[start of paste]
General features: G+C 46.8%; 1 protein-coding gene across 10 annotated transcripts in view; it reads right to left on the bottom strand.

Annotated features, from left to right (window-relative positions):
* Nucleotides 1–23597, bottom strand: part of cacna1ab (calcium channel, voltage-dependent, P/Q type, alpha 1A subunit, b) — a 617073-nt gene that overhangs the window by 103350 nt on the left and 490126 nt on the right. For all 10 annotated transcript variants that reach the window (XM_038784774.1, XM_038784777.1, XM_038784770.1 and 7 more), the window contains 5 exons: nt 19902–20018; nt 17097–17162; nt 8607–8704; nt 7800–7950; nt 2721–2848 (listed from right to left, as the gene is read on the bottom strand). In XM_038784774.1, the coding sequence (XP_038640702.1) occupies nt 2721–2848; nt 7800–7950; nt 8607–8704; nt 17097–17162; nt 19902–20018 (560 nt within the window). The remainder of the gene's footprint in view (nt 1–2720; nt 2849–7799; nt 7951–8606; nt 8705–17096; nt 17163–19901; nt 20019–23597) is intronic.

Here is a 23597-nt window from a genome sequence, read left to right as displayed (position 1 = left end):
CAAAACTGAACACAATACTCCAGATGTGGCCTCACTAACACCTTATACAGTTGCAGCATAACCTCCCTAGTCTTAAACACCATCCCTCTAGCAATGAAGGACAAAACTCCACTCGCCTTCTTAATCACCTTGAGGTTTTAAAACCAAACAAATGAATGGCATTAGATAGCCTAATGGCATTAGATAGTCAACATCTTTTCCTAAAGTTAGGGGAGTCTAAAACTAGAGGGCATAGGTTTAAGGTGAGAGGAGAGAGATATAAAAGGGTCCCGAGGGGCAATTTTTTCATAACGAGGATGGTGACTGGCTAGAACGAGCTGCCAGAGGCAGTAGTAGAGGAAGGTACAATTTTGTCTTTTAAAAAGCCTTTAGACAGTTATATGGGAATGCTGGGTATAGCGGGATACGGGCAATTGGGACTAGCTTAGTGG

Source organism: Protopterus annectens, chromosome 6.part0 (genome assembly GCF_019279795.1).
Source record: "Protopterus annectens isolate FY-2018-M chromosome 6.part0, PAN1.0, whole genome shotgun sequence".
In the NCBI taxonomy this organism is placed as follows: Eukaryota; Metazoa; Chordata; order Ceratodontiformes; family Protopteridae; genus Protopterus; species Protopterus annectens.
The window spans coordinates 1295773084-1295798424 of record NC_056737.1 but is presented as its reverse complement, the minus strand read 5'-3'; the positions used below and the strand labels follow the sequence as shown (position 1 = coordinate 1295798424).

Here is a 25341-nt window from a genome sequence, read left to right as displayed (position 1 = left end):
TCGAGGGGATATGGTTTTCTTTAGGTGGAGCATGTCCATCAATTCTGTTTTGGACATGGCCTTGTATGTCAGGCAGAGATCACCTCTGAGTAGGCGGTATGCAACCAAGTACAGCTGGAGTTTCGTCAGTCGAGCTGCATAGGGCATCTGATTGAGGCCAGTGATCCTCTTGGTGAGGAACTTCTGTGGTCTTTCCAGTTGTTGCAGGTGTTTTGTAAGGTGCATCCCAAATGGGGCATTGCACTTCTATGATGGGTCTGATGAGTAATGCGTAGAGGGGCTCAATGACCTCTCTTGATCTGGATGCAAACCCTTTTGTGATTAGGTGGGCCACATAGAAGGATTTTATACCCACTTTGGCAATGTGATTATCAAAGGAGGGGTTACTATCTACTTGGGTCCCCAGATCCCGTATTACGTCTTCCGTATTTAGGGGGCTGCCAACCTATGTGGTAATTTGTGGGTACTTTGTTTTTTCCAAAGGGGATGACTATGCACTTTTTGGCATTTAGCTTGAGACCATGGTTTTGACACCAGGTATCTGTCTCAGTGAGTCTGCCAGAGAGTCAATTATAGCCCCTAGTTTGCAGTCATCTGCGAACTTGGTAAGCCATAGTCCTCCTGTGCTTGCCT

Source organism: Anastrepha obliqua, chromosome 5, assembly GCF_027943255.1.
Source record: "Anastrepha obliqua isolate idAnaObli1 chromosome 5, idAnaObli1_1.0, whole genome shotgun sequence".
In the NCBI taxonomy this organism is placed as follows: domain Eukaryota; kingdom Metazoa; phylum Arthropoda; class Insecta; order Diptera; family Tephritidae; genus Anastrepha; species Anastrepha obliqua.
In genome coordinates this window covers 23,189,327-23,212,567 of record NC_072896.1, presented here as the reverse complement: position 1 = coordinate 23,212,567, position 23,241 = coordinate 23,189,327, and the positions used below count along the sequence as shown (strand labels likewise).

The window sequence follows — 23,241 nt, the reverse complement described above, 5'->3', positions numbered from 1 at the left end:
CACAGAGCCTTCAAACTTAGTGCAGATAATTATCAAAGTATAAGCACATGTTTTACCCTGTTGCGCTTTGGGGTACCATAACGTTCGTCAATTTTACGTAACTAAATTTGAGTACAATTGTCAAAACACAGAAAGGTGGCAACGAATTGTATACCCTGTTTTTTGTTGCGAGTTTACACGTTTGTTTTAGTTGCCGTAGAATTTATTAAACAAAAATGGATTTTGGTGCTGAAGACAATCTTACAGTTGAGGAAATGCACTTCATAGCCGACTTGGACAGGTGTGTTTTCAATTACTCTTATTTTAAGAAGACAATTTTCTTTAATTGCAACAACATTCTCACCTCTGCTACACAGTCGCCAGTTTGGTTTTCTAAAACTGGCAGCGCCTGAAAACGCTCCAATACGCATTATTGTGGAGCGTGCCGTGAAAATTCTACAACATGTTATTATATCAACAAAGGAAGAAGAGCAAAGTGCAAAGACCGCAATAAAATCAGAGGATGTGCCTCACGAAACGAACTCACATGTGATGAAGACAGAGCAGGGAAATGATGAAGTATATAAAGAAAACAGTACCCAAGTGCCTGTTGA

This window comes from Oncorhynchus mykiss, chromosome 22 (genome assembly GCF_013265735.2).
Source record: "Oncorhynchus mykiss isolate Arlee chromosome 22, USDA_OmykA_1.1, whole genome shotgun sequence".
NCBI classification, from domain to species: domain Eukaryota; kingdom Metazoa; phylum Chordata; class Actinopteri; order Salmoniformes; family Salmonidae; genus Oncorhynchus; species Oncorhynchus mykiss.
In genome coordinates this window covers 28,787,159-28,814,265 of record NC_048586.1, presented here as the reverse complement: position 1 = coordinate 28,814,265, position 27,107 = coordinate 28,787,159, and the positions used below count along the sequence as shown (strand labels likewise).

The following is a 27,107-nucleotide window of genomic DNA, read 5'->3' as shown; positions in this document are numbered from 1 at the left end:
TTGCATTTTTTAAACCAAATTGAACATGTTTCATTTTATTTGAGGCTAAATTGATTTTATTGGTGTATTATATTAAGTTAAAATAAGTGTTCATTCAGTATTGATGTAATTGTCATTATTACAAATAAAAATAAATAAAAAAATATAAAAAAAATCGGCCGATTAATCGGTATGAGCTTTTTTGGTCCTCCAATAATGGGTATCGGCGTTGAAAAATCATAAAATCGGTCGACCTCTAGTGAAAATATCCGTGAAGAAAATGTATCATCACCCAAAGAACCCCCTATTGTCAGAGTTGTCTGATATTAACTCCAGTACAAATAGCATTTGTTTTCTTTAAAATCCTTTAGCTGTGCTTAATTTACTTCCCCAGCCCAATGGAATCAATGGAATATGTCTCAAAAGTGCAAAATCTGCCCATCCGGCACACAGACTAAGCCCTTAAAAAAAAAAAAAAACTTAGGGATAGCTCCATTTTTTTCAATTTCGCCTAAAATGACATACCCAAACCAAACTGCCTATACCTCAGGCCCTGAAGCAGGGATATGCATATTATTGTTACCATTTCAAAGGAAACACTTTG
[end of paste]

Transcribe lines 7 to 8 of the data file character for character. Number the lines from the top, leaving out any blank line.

Source record: "Protopterus annectens isolate FY-2018-M chromosome 6.part0, PAN1.0, whole genome shotgun sequence".
In the NCBI taxonomy this organism is placed as follows: Eukaryota; Metazoa; Chordata; order Ceratodontiformes; family Protopteridae; genus Protopterus; species Protopterus annectens.